Pink Terrace find 'huge' for NZ

A painting of the Pink Terraces by Charles Blomfield.
A painting of the Pink Terraces by Charles Blomfield.
The discovery of the remains of the famed Pink Terraces at the bottom of Rotorua's Lake Rotomahana is "huge", a scientist says.

The world-famous Pink and White Terraces were promoted as a tourism wonder before vanishing during the 1886 eruption of Mt Tarawera in the Bay of Plenty. They were thought to have been destroyed.

"I think it's huge," project leader Cornel de Ronde, of the Institute of Geological and Nuclear Sciences (GNS), told NZPA.

"The Pink and White Terraces were an integral part of New Zealand folklore, they were iconic and certainly for local iwi they are a big deal spiritually."

Scientists were overjoyed to find parts of the Pink Terraces: "They thought they were exquisite and couldn't believe the complexity of them," he said.

The terraces held cultural significance for the nation.

"It must be very strong in the psyche of what is a New Zealander . . . I think a lot of people would be very pleased to hear that they're still around," Dr de Ronde said.

The discovery was made this week during a joint New Zealand and American project to map the lake floor and investigate the geothermal system.

Two underwater vehicles collected side-scan sonar and bathymetric data, which showed crescent-shaped terraced structures in about 60m of water where the terraces were prior to 1886.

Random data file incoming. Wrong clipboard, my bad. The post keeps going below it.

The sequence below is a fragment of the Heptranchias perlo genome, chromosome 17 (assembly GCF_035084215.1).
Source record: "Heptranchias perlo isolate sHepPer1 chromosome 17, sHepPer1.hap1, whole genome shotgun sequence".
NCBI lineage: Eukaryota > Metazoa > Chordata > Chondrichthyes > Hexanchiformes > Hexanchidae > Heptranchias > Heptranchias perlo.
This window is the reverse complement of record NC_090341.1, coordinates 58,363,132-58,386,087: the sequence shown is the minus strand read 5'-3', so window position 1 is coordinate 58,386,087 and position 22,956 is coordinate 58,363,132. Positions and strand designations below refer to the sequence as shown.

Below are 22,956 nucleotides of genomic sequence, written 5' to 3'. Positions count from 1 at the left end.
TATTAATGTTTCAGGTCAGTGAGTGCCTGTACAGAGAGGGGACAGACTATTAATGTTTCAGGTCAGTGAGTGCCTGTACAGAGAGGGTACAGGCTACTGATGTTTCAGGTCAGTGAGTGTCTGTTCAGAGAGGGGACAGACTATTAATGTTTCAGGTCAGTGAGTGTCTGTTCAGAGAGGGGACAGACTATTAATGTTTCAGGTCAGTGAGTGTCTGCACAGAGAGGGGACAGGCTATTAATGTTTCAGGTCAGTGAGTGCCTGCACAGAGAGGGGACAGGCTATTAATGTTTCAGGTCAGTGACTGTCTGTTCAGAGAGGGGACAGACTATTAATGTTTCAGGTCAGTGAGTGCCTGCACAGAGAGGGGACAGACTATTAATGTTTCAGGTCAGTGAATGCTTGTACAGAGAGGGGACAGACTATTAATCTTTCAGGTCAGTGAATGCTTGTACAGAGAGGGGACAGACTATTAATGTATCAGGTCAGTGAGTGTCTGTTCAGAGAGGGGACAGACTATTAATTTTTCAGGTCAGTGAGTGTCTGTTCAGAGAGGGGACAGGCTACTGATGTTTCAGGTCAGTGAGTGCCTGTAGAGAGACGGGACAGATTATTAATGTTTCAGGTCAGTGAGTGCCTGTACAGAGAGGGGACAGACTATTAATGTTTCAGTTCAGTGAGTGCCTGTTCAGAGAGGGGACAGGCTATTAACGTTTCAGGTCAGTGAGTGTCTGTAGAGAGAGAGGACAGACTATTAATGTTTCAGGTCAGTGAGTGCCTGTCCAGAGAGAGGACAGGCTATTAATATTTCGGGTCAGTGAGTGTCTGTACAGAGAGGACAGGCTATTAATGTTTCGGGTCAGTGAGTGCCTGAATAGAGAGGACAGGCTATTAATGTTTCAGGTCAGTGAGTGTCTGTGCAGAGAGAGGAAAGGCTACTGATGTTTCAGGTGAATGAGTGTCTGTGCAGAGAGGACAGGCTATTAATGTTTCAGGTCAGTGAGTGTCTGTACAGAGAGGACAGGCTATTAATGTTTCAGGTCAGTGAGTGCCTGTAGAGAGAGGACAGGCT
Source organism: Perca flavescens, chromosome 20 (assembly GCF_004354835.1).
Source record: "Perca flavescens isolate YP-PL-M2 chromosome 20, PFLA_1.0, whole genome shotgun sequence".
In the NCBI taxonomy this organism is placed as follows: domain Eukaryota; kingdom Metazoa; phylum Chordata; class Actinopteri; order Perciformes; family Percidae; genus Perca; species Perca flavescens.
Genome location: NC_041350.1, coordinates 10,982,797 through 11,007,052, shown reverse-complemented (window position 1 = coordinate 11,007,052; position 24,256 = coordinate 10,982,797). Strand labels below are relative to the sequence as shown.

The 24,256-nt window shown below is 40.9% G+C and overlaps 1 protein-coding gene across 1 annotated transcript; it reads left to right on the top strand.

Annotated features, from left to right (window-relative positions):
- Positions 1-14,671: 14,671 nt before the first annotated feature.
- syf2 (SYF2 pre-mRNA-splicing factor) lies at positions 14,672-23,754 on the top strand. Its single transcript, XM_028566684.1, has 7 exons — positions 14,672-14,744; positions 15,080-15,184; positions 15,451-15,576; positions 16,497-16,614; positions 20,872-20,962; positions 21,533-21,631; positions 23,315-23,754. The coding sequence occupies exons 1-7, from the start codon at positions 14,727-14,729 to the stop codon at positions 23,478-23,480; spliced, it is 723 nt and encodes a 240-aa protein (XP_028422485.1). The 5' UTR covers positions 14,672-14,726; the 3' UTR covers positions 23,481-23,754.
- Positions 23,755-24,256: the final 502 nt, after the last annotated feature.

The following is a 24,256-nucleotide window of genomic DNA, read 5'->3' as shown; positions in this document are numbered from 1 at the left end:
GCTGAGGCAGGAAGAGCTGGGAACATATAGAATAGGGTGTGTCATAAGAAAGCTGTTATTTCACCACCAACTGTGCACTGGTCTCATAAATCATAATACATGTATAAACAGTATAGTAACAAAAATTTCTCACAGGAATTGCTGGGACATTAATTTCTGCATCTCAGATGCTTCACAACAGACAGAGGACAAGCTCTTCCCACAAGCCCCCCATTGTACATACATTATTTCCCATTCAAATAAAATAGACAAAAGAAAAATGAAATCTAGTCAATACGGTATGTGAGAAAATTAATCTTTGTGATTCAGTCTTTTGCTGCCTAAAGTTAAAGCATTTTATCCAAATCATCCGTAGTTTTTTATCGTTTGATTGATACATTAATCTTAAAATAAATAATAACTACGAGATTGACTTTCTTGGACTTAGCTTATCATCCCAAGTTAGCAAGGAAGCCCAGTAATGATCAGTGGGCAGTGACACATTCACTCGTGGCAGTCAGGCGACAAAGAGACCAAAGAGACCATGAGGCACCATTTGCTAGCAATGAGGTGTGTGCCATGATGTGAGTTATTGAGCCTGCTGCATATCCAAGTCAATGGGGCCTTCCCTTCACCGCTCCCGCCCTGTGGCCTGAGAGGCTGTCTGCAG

Scientists recorded water temperature, acidity, electrical conductivity, depth, and clarity, as well as mapping the volcanic rocks beneath the lake floor and indicating the types of rock.

GNS today revealed underwater photos showing terrace edges and lake floor sediments.

The team found no sign of the larger White Terraces, after scanning the entire lake, but Dr de Ronde did not rule out the possibility they had also survived the eruption.

Lake Rotomahana is 115m deep at its deepest point, and the mapping located hydrothermal vents at the bottom of the lake.

The pink terraces were originally on the west bank of the lake and the white ones were on the north side, and researchers said there was possibility parts survived the eruption, particularly the white terraces which were protected from the explosion by a ridge.

At the time, they were the largest silica terraces in the world and represented an enormous flow of geothermal fluid into the lake from vents on land. Now they are thought to be covered by at least 50m of lake water plus an additional sediment layer of unknown thickness.

The project is a collaboration involving GNS Science, the Woods Hole Oceanographic Institute in the US, Waikato University, and the Te Arawa Lakes Trust Board.



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